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Does size matter? The relationship between predictive power of single-subject morphometric networks to spatial scale and edge weight

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Abstract

Network-level analysis based on anatomical, pairwise similarities (e.g., cortical thickness) has been gaining increasing attention recently. However, there has not been a systematic study of the impact of spatial scale and edge definitions on predictive performance, which is necessary to obtain a clear understanding of their relative performance. In this study, we present a histogram-based approach to construct subject-wise weighted networks that enable a principled comparison across different methods of network analysis. We design several weighted networks based on three large publicly available datasets and perform a robust evaluation of their predictive power under four levels of separability. An interesting insight generated is that changes in nodal size (spatial scale) have no significant impact on predictive power among the three classification experiments and two disease cohorts studied, i.e., mild cognitive impairment and Alzheimer’s disease from ADNI, and Autism from the ABIDE dataset. We also release an open source python package called graynet to enable others to leverage the novel network feature extraction algorithms presented here. These techniques and toolbox can also be applied to other modalities due to their domain- and feature-agnostic nature) in diverse applications of connectivity research. In addition, the findings from the ADNI dataset are replicated in the AIBL dataset using an open source machine learning tool called neuropredict.

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Acknowledgements

ADNI: Data collection and sharing for this project was funded by the Alzheimer's Disease Neuroimaging Initiative (ADNI) (National Institutes of Health Grant U01 AG024904) and DOD ADNI (Department of Defense award number W81XWH-12-2-0012). ADNI is funded by the National Institute on Aging, the National Institute of Biomedical Imaging and Bioengineering, and through generous contributions from the following: AbbVie, Alzheimer’s Association; Alzheimer’s Drug Discovery Foundation; Araclon Biotech; BioClinica, Inc.; Biogen; Bristol-Myers Squibb Company; CereSpir, Inc.; Cogstate; Eisai Inc.; Elan Pharmaceuticals, Inc.; Eli Lilly and Company; EuroImmun; F. Hoffmann-La Roche Ltd and its affiliated company Genentech, Inc.; Fujirebio; GE Healthcare; IXICO Ltd.; Janssen Alzheimer Immunotherapy Research & Development, LLC.; Johnson & Johnson Pharmaceutical Research & Development LLC.; Lumosity; Lundbeck; Merck & Co., Inc.; Meso Scale Diagnostics, LLC.; NeuroRx Research; Neurotrack Technologies; Novartis Pharmaceuticals Corporation; Pfizer Inc.; Piramal Imaging; Servier; Takeda Pharmaceutical Company; and Transition Therapeutics. The Canadian Institutes of Health Research is providing funds to support ADNI clinical sites in Canada. Private sector contributions are facilitated by the Foundation for the National Institutes of Health (www.fnih.org). The grantee organization is the Northern California Institute for Research and Education, and the study is coordinated by the Alzheimer’s Therapeutic Research Institute at the University of Southern California. ADNI data are disseminated by the Laboratory for NeuroImaging at the University of Southern California. AIBL: Data used in the preparation of this article was obtained from the Australian Imaging Biomarkers and Lifestyle flagship study of aging (AIBL) funded by the Commonwealth Scientific and Industrial Research Organization (CSIRO) which was made available at the ADNI database (www.loni.usc.edu/ADNI). The AIBL researchers contributed data but did not participate in analysis or writing of this report. AIBL researchers are listed at www.aibl.csiro.au. ABIDE I: Primary support for the work by Adriana Di Martino was provided by the NIMH (K23MH087770) and the Leon Levy Foundation. Primary support for the work by Michael P. Milham and the INDI team was provided by gifts from Joseph P. Healy and the Stavros Niarchos Foundation to the Child Mind Institute, as well as by an NIMH award to MPM (R03MH096321).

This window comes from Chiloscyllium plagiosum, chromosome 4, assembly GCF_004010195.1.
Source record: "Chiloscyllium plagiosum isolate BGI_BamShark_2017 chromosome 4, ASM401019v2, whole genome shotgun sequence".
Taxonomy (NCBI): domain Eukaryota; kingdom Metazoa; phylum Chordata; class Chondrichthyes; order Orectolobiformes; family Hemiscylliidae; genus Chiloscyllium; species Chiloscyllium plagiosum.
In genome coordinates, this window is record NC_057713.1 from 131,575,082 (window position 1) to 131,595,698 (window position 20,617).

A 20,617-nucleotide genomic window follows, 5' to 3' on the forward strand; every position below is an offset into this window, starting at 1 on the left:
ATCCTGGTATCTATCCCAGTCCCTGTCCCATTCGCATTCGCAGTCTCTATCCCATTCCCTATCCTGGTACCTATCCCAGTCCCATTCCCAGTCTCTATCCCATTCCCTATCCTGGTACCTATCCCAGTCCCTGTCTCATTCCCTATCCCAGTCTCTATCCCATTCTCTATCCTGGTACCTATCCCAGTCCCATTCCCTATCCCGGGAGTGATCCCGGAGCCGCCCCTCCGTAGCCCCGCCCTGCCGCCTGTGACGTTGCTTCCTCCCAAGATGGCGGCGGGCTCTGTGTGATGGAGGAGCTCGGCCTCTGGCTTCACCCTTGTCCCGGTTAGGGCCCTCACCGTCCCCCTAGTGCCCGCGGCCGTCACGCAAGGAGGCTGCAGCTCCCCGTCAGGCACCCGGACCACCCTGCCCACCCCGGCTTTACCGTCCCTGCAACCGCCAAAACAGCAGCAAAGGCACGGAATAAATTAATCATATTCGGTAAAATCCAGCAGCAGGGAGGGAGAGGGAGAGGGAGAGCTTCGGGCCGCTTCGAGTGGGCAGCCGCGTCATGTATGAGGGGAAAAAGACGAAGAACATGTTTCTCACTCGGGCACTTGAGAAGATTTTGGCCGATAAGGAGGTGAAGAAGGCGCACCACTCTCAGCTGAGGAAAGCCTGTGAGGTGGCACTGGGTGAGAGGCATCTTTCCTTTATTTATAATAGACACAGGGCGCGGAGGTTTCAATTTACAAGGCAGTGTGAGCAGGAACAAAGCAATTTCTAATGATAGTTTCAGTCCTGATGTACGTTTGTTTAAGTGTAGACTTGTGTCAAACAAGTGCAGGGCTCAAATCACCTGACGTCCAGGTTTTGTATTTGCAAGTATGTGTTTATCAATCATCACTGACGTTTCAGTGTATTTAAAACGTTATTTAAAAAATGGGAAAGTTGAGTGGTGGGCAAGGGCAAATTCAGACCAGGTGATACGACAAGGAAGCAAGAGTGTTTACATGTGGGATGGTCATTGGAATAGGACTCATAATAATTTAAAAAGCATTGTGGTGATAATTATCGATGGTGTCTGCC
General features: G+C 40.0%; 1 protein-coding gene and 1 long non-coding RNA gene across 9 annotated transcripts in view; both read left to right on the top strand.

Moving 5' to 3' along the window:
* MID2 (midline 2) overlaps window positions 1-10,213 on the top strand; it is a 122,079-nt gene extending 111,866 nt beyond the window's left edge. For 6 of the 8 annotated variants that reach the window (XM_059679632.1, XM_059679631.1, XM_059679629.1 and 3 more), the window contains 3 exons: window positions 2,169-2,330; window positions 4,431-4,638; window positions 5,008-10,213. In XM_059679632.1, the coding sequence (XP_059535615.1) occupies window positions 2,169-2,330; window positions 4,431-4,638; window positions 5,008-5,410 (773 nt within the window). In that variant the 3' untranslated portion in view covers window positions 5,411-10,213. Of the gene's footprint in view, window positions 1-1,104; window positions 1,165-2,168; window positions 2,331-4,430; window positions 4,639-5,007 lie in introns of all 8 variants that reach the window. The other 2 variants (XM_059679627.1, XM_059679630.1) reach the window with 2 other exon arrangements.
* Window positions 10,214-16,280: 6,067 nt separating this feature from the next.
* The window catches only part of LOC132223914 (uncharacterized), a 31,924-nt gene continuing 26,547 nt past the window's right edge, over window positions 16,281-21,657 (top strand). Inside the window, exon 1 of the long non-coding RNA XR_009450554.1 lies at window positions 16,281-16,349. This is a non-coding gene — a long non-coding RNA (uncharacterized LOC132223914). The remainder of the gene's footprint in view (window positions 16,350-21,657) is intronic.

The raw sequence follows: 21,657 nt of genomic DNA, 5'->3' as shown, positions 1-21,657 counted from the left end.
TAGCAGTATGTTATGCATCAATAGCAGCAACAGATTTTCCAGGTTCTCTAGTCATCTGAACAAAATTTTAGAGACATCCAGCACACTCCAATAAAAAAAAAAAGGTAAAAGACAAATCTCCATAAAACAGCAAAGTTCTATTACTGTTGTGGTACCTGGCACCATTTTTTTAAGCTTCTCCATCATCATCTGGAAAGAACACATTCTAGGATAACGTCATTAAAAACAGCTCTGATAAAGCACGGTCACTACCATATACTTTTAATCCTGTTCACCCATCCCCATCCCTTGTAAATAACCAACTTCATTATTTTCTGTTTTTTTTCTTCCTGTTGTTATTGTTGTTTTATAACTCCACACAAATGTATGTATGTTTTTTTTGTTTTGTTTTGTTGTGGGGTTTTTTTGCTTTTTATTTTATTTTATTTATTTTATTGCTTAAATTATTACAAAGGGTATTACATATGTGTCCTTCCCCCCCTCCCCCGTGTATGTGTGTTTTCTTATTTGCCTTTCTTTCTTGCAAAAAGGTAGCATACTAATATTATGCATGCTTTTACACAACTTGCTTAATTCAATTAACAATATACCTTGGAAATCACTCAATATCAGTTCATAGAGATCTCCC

Funding

PRR is partly supported by CIHR (MOP 84483 to SCS), Ontario Neurodegenerative Disease Research Initiative (ONDRI) and Canadian Biomarker Integration Network for Depression (CANBIND), and with SCS the Ontario Brain Institute (OBI), an independent non-profit corporation, funded partially by the Ontario government. The opinions, results and conclusion are those of the authors and no endorsement by the OBI is intended or should be inferred. We also thank the financial support from the Temerty Family Foundation.

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Correspondence to Pradeep Reddy Raamana.

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Data used in the preparation of this article was obtained from: (1) Alzheimer Disease Neuroimaging Initiative (ADNI) and (2) the Australian Imaging Biomarkers and Lifestyle flagship study of ageing (AIBL) funded by the Commonwealth Scientific and Industrial Research Organization (CSIRO) which was made available at the ADNI database (www.loni.usc.edu/ADNI). The ADNI and AIBL researchers contributed data but did not participate in analysis or writing of this report.

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Raamana, P.R., Strother, S.C. & for the Australian Imaging Biomarkers, Lifestyle flagship study of ageing, for The Alzheimer’s Disease Neuroimaging Initiative. Does size matter? The relationship between predictive power of single-subject morphometric networks to spatial scale and edge weight. Brain Struct Funct 225, 2475–2493 (2020). https://doi.org/10.1007/s00429-020-02136-0

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